Last updated on September 29, 2022
Many years ago, I sat with my dad on the front porch one summer night in Marietta, Georgia. The stars shone brightly overhead, and the chirping of nightlife filled the air. We got into a discussion about whether we would live to see the turn of the century. I was a young teen at the time, but my dad was in his 40s.
He shook his head. “I don’t think I’ll live that long. I’d be in my 70’s. Well, maybe.”
Both his parents died when he was young, so his words hung in the air, pressing in on me that I would probably outlive him and my mom, although my mother’s side of the family is long-lived—typically into their 90s. My mom is approaching that age in 2021. Sadly, my dad didn’t make it to 2000. He passed away in 1994 from a brain tumor, but he was close.
My dad used to say that even though his body had aged, his mind was still the same as when he was young. I never understood what he meant until I reached the age when he died. I suppose if you get Alzheimer’s, that’s not the case, but the thought that your mind doesn’t age as your body does is intriguing. How can that be?
As I continue to stretch myself by doing things I never imagined, I hope it will help keep my mind spry. I am learning Morse Code and pondering what my first sentence will be when I go on the air. The biggest adjustment will be instead of sending out captions at 260 plus words per minute, I’ll be “competent” if I can send out ten words per minute.
I just applied for Social Security and will retire at the year’s end. Where does the time go? I remember a poem I wrote by that title when I was around fifteen. Because my mother loved it so much, I even turned it into a song.
It’s so easy to lose track of years as they come and go and not even realize that decades have passed in the blink of an eye. Since August, I’ve been an empty nester. Both my daughters have moved out. I even needed to replace the 20-year-old van that I bought when Joy was still an infant.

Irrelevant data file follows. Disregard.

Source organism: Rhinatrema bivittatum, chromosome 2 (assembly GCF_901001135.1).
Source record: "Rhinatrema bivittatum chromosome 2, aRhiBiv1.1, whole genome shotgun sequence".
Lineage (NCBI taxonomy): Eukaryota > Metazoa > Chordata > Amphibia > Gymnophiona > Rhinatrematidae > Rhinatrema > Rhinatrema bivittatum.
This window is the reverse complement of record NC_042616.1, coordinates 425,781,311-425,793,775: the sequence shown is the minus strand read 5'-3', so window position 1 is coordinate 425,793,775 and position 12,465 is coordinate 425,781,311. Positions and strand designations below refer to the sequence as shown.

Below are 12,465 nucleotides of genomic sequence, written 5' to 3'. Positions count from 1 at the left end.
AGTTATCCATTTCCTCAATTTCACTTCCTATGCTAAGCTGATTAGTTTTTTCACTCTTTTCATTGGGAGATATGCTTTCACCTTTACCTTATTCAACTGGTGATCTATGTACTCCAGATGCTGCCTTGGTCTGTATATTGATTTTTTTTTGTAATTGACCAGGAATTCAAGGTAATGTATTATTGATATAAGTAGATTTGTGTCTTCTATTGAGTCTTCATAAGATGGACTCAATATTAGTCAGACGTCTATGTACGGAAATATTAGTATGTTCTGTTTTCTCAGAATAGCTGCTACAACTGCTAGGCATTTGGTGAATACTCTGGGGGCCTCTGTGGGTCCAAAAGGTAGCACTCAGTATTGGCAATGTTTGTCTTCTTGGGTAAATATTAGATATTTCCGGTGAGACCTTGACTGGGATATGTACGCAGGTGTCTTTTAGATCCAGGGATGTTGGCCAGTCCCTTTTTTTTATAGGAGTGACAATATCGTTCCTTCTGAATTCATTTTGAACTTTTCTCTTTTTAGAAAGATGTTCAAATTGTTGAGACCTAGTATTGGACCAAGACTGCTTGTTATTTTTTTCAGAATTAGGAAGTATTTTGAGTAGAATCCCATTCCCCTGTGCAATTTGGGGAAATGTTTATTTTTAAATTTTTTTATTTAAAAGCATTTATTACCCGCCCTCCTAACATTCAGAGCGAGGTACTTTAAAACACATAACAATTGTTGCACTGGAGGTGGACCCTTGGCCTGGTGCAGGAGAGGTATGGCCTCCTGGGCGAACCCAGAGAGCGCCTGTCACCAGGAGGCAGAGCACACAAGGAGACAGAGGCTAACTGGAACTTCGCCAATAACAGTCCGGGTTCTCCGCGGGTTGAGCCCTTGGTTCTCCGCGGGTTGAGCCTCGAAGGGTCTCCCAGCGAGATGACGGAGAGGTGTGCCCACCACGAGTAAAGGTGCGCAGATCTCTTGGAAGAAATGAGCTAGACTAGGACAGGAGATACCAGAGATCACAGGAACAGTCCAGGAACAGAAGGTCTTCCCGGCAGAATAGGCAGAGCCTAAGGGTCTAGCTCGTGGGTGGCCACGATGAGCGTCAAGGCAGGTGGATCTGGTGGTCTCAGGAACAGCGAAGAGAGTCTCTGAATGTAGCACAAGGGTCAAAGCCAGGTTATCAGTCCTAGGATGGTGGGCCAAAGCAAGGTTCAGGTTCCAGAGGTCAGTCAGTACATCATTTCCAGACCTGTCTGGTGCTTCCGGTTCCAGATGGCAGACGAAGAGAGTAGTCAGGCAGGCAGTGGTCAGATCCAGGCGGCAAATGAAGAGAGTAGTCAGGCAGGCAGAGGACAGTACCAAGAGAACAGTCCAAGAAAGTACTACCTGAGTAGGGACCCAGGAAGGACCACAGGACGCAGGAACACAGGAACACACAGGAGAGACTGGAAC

While I might sound a little melancholy, I’m thankful to be alive. And this Thanksgiving, I wanted to focus on how grateful I am for all the blessings God has given me.
I asked myself, what is my favorite Thanksgiving? At sixty-six, I’ve lived through quite a few. And the answer came almost as quickly as I asked the question. I want to share an extraordinary Thanksgiving story from when I was seven.
My mom and adoptive father married on November 3, 1962. Three weeks later, that Thanksgiving holiday, my life changed forever. The arrival of my childhood pet is a story made for Hollywood. But God wrote it for me before the foundations of the world.
At a tenuous time when my mother had just remarried, because we moved to a different area of Atlanta, I had to switch schools. I was a lonely, confused kid. Being forced to repeat first grade didn’t help. But God had His eyes on me. He knew I needed a special friend. Our loving, heavenly Father sent me a stray dog that taught me more about God and the meaning of love than most seven-year-olds could ever understand. That is—unless it was someone like me who needed the kind of love only a dog can give.
Here is an excerpt from my recently published book, Tails and Purrs for the Heart and Soul.
Seven Years Old
One morning I awoke from a fantasy world more thrilling than Disney could ever create. I felt a wet, warm kiss on my cheek. When I opened my eyes and saw a dog, I wrapped my arms around her.
“Who are you?” I asked. As my dreamy eyes focused, I saw she was white, and somehow, she had walked into the house, run up the stairs, and found me in bed.
My mother stood across from me with a smile etched across her face.
I patted the dog’s head. “Where did she come from?”
“This is Gypsy. We’re going to keep her,” she said.
I blinked to make sure I hadn’t died and gone to heaven. Not that I even knew where that was, but I wanted to make sure I wasn’t starring in a Hollywood movie. Surely this was just make-believe.